Watch out gamification, gameful design is on the rise

With the need for a strategic and design-led approach, gamification didn’t quite take off in popularity as expected. Gameful design, however, is on the rise and can be a valuable part of your learning strategy.

What went wrong for gamification?

Gamification can be implemented as a mere superficial engagement tool thanks to its badges, points and leaderboards being added to content as an afterthought to sugar-coat poor elearning. These superficial tools alone will never engage learners in the way intended, with information retention remaining low. However, gamification can be used successfully if designed with the user experience in mind from the outset, awarding virtual badges and trophies for genuine achievement – not just completion; this relates more to the design aspect than mere gamification.

Gameful design is more about designing a solution from the ground up, meant to delight and excite learners. Designers will capture the enjoyment factor of games and bottle this to motivate learners to take on the challenges and succeed. When learners are self-motivated and genuinely engaged, they are far more likely to retain information; it is therefore a sustainable method of teaching with a long-term view. A University of Colorado research study found that participants in gameful elearning experiences scored 14% higher in skill-based-knowledge assessments, 11% higher in terms of factual-knowledge and showed a 9% increase in retention rates [1].

Top tips for successful gaming

Gameful design can be used to create an interactive and immersive learning environment, make learning fun, increase knowledge retention, explore risks and consequences in a safe environment, and motivate and engage learners to change behaviour.

With 79% of people saying they would be more productive and motivated if their learning environment was more like a game [1], there is everything to play for, so make use of our favourite top tips:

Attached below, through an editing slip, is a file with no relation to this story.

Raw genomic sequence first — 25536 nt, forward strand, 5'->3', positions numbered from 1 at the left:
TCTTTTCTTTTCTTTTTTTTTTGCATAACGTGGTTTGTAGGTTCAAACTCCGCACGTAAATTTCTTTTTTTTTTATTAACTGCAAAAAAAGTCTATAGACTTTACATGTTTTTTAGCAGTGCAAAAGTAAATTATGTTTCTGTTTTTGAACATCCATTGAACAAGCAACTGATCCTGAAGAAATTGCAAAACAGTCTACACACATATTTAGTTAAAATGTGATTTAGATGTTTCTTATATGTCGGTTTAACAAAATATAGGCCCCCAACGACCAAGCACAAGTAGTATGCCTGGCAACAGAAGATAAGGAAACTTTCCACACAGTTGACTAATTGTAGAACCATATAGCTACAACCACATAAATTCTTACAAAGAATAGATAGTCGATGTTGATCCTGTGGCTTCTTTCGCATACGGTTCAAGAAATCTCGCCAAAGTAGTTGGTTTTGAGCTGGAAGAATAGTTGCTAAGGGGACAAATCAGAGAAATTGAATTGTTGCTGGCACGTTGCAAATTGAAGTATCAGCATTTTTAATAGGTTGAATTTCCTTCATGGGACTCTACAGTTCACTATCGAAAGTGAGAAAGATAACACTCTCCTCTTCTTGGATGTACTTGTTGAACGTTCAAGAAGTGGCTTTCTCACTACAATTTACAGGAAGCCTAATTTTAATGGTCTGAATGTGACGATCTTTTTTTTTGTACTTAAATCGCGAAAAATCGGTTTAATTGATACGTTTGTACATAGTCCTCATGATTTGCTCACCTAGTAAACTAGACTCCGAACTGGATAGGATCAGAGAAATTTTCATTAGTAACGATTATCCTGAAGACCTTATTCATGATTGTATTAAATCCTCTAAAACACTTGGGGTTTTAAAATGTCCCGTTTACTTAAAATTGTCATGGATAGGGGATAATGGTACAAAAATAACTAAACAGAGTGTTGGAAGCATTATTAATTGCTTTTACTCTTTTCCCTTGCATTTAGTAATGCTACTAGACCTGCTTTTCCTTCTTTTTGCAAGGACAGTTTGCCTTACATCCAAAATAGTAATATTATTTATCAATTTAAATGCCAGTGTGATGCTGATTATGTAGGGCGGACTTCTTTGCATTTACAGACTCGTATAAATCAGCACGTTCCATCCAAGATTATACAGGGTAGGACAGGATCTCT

• Design with the user experience in mind from the outset – be clear on what you’re trying to achieve and how you are going to achieve it.
  • Find the fun and design around it – if we enjoy learning, we learn more.
  • Don’t be scared to change content – sometimes you’ll need to change your approach to make learning fun.
  • Tell a story – strong narrative is the most powerful tool to engage with a learner.
  • Scenarios are your gateway to clever design – they allow learners to make choices and see the consequences of their actions.
  • Focus on awards rather than rewards – use meaningful awards for genuine achievement and when the learner has overcome a challenge.
  • Use gamification mechanics with caution – points, badges and leader boards should only be added to a learning package as a carefully planned option. They are used to support the design, not to be the design.
  • Learners are people – design a learning experience that you would want to complete yourself.
  • Keep it intrinsic – make sure that learners take pleasure in the activity itself and are not merely chasing their next dopamine hit from a random reward.
  • Don’t try to sugar-coat bad elearning – game-mechanics can help you find the sweet spot of learning, but won’t mask bland content.

The Power of Play

Gameful design is a great weapon to make learning fun using powerful, engaging content; it can change behaviours for the long-term success of your learning strategy. The key is to think like a game designer: you want to produce an immersive experience that is truly engaging and effective, rather than relying on the gimmicks that plague the L&D industry’s misunderstanding of gamification.

We predict a greater focus on finding the fun in learning and designing around this concept – adding gamification to existing content merely as a superficial engagement tool is likely to be left behind.


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